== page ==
Purpose/Objective(s) Pneumonitis is a common complication of treatment for advanced non-small cell lung cancer (NSCLC). Radiation pneumonitis and immune-related pneumonitis have been studied independently, but little information has emerged on the interactions between radiation therapy (RT) and immune checkpoint inhibition (ICI). In this study, we aim to examine if RT and ICI interact in causing pneumonitis. Materials/Methods A retrospective cohort was assembled using the Surveillance, Epidemiology, and End Results-Medicare database, including Medicare beneficiaries diagnosed with American Joint Committee on Cancer 7th ed. (AJCC) stages 3B-4 NSCLC between 2013-2017. Exposures to RT and ICI were determined by evaluating for treatment codes in the 12 months after diagnosis and evaluating for a second exposure (e.g., ICI after RT) within 3 months after the first exposure. A previously validated algorithm for identifying cases of pneumonitis in inpatient and outpatient claims was used to evaluate for the outcome in the 6 months after treatment. Cox regression was performed to estimate hazard ratios of pneumonitis for patients treated with RT, ICI, and both therapies (RT+ICI), relative to a cohort unexposed to RT and ICI. Presence of an additive interaction was determined by computing the relative excess risk due to interaction (RERI) and constructing 95% confidence intervals (95% CI) through bootstrapping. Results There were 18,780 patients included in the analysis with 9,345 (49.8%), 7,533 (40.2%), 1,332 (7.1%), and 550 (2.9%) in the control, RT, ICI, and RT+ICI groups. There were more patients with squamous histology and AJCC stage 3B disease in the RT group (p<0.01). The incidence and hazard ratios of pneumonitis are presented in Table 1. The RERIs were -6.1 (95% CI: -13.1–0.6, p=0.97) and -4.0 (95% CI: -10.7-1.5, p=0.91) in the unadjusted and adjusted analyses, respectively, consistent with no evidence of additive interaction (RERI≤0) between RT and ICI. These results were stable when varying the allowable time to be exposed, time to develop pneumonitis, algorithms for identifying pneumonitis, and limiting immortal-time bias through landmark analyses and measuring RT and ICI exposure as time-varying covariates. Conclusion In this retrospective study of Medicare beneficiaries with advanced NSCLC, there was no clear synergy between RT and ICI in causing pneumonitis. The risk of pneumonitis in patients treated with RT and ICI is not more than could be expected from each therapy alone. These data support the safety of combining RT and ICI in clinical practice.
With consistently rising rates of Chlamydia trachomatis (CT) and Neisseria gonorrhoeae (GC) since 2014, the need for increased screening, testing, and treatment of bacterial sexually transmitted infections (STIs) in people at risk is clear. In this study, people with HIV were asked to complete a comprehensive audio computer-assisted self-interview sexual history at routine clinic-based laboratory visits every 3-6 months. The sexual health screening resulted in an automated summary of recommended bacterial STI tests. Self-collection of recommended extragenital CT/GC specimens was implemented to decrease the need for a provider to collect the specimen(s) and to give more control to the client. In total, extragenital CT/GC testing returned a 7.3% (n = 11) test positivity for CT and/or GC, with the highest test positivity of 14% (n = 7) among rectal swabs and 4% (n = 4) for pharyngeal swabs. Urogenital testing for combined CT/GC returned a 4.8% (n = 11) test positivity. All participants with extragenital CT/GC who underwent simultaneous urine testing returned discordant laboratory results, with urine collected at the same clinic visit resulting as negative. In addition, 7 of 11 (63.6%) of the positive extragenital GC/CT cases were asymptomatic. Therefore, extragenital site-specific testing was essential in appropriately diagnosing and treating CT and GC among participants. When extragenital STI testing was recommended, participants needing extragenital CT/GC specimens primarily chose self-collection after a brief demonstration. Error rates between self- versus provider-collected samples did not differ, and participants provided positive feedback on the intervention and self-collection process in satisfaction surveys taken at the end of each visit.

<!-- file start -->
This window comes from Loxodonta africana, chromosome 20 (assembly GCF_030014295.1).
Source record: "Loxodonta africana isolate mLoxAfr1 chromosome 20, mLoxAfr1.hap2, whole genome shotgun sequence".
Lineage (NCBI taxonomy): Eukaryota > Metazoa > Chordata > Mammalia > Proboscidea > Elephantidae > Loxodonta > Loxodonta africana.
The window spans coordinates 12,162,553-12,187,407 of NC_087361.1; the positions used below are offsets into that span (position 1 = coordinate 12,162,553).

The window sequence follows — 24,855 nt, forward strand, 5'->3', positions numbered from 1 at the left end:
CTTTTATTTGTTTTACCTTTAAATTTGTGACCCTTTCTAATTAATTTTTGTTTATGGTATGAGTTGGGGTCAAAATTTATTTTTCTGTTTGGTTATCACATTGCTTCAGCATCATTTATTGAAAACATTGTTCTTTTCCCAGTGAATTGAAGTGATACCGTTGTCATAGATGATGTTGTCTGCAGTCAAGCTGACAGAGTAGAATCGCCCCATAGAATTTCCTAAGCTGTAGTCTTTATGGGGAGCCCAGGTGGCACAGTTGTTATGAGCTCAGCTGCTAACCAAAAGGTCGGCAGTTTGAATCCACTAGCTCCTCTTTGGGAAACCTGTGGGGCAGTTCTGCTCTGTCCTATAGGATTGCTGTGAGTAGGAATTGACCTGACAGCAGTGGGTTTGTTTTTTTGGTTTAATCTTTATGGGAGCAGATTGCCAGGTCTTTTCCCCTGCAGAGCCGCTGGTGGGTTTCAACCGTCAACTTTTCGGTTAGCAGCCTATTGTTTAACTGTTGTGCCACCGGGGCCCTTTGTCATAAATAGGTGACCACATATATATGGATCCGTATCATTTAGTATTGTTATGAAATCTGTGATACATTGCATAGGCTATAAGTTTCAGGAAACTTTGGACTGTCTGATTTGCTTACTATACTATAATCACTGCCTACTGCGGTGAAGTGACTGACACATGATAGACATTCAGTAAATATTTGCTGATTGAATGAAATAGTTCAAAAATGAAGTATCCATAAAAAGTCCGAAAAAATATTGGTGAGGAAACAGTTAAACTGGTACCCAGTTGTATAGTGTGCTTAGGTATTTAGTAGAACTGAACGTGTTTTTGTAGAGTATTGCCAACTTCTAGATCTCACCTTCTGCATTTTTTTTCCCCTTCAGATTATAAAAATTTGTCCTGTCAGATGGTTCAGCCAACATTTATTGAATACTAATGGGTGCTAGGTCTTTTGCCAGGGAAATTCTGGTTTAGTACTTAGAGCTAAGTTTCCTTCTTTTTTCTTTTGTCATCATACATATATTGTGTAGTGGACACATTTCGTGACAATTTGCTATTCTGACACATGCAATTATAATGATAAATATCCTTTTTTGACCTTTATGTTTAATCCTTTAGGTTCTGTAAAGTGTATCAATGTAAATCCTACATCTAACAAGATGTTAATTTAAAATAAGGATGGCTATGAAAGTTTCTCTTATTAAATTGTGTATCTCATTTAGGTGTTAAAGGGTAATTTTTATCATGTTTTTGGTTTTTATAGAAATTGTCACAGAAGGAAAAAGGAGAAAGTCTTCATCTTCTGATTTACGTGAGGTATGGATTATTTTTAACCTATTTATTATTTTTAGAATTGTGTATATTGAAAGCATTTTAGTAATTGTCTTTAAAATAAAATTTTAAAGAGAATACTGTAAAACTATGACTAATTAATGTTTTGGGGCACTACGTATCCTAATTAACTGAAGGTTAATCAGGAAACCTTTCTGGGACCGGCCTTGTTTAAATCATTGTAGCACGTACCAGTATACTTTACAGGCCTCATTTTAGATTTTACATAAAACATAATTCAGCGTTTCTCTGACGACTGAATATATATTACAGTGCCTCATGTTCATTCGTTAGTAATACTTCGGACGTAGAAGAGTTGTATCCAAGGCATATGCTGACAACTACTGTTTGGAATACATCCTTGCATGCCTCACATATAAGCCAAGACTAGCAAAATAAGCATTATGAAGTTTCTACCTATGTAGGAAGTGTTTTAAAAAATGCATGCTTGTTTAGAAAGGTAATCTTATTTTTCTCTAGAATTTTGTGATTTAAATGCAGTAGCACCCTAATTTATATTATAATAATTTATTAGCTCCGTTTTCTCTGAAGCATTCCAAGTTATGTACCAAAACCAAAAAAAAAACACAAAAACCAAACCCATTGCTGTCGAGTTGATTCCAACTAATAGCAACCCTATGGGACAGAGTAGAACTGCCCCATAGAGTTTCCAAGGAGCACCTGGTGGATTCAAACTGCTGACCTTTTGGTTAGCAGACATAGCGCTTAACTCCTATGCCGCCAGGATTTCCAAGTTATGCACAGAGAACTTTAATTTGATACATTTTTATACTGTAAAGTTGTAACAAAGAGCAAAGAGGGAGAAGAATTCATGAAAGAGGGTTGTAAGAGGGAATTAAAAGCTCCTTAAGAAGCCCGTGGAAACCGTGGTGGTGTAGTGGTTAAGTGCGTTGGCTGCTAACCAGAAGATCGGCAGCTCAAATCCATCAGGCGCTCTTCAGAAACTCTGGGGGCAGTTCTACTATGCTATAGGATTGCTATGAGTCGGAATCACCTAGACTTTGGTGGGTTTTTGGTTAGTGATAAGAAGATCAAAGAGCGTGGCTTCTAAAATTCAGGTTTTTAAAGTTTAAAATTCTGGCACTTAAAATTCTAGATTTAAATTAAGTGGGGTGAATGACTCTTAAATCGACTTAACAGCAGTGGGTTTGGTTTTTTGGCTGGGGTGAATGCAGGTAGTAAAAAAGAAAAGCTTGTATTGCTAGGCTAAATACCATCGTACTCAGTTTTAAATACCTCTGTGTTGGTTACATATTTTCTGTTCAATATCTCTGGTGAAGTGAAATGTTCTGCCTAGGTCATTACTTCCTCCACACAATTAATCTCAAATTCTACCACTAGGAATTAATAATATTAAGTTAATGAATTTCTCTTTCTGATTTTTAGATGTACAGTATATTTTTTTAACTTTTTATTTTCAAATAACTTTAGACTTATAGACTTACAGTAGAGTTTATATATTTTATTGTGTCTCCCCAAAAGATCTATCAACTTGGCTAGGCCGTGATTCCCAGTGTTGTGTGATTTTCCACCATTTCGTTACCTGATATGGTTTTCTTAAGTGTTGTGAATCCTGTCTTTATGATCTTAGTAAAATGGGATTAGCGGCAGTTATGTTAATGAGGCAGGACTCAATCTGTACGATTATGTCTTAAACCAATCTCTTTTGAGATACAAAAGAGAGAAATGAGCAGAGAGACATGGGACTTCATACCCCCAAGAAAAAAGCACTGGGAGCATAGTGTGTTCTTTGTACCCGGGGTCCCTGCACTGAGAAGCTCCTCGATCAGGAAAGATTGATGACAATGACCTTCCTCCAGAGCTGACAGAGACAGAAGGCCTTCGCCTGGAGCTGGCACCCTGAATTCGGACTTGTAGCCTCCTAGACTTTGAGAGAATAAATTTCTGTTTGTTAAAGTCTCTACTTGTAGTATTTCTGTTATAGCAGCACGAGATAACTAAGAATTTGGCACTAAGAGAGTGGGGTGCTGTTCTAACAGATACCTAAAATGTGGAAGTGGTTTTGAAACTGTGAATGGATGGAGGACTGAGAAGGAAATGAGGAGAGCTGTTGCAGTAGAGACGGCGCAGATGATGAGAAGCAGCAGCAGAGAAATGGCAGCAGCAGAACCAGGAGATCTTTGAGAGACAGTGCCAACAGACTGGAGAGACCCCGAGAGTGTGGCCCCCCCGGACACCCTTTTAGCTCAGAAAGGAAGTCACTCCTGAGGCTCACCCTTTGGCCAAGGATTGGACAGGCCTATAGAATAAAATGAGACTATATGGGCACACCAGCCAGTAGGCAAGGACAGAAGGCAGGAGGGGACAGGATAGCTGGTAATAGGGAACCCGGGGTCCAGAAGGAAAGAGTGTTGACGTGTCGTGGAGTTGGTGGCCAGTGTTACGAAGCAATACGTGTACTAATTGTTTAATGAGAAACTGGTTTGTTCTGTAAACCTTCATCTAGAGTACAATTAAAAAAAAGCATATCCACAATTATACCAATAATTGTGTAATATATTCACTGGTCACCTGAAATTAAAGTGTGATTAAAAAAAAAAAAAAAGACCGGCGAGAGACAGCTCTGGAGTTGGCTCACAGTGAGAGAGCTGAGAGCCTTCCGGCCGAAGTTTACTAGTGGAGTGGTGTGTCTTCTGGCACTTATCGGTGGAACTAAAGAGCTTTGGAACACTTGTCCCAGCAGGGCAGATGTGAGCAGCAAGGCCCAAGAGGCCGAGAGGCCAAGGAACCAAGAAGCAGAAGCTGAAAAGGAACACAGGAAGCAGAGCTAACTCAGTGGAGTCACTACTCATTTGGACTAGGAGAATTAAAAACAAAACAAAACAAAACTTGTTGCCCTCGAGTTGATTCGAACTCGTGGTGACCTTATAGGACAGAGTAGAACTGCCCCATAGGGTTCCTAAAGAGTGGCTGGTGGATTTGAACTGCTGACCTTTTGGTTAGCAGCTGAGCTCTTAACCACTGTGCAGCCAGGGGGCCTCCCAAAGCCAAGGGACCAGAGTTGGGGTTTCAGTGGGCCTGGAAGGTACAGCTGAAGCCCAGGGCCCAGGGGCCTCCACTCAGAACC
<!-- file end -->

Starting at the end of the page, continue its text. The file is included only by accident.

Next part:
In response to rising rates of bacterial sexually transmitted infections (STIs) in the United States, this evaluative study of the implementation of four evidence-based interventions was developed and implemented. In three STI and HIV high-incidence jurisdictions of the United States, nine federally funded Health Resources and Services Administration Ryan White HIV/AIDS Program clinical demonstration sites implemented (1) audio computer-assisted self-interview sexual history taking, (2) patient self-collection of urogenital and extragenital site chlamydia/gonorrhea nucleic acid amplification test specimens, (3) sexual and gender minority welcoming indicators, and (4) provider training, to make STI screening, testing, and treatment routine in their HIV primary care clinics. The priority populations of young adults, men who have sex with men, and sexual and gender minority patients were found to have risk behaviors identified in the self-interview sexual history, to prefer to self-collect urogenital and extragenital site specimens for STI testing, and to notice and like the sexual and gender minority welcoming indicators. Testing positive for a bacterial STI was significantly associated with using alcohol or recreational drugs before sex, being younger than 50 years, and having two or more sexual partners with other concurrent sexual partners. Of 255 cases of chlamydia, gonorrhea, and syphilis infections, only 13.73% of patients reported related symptoms when screened and tested.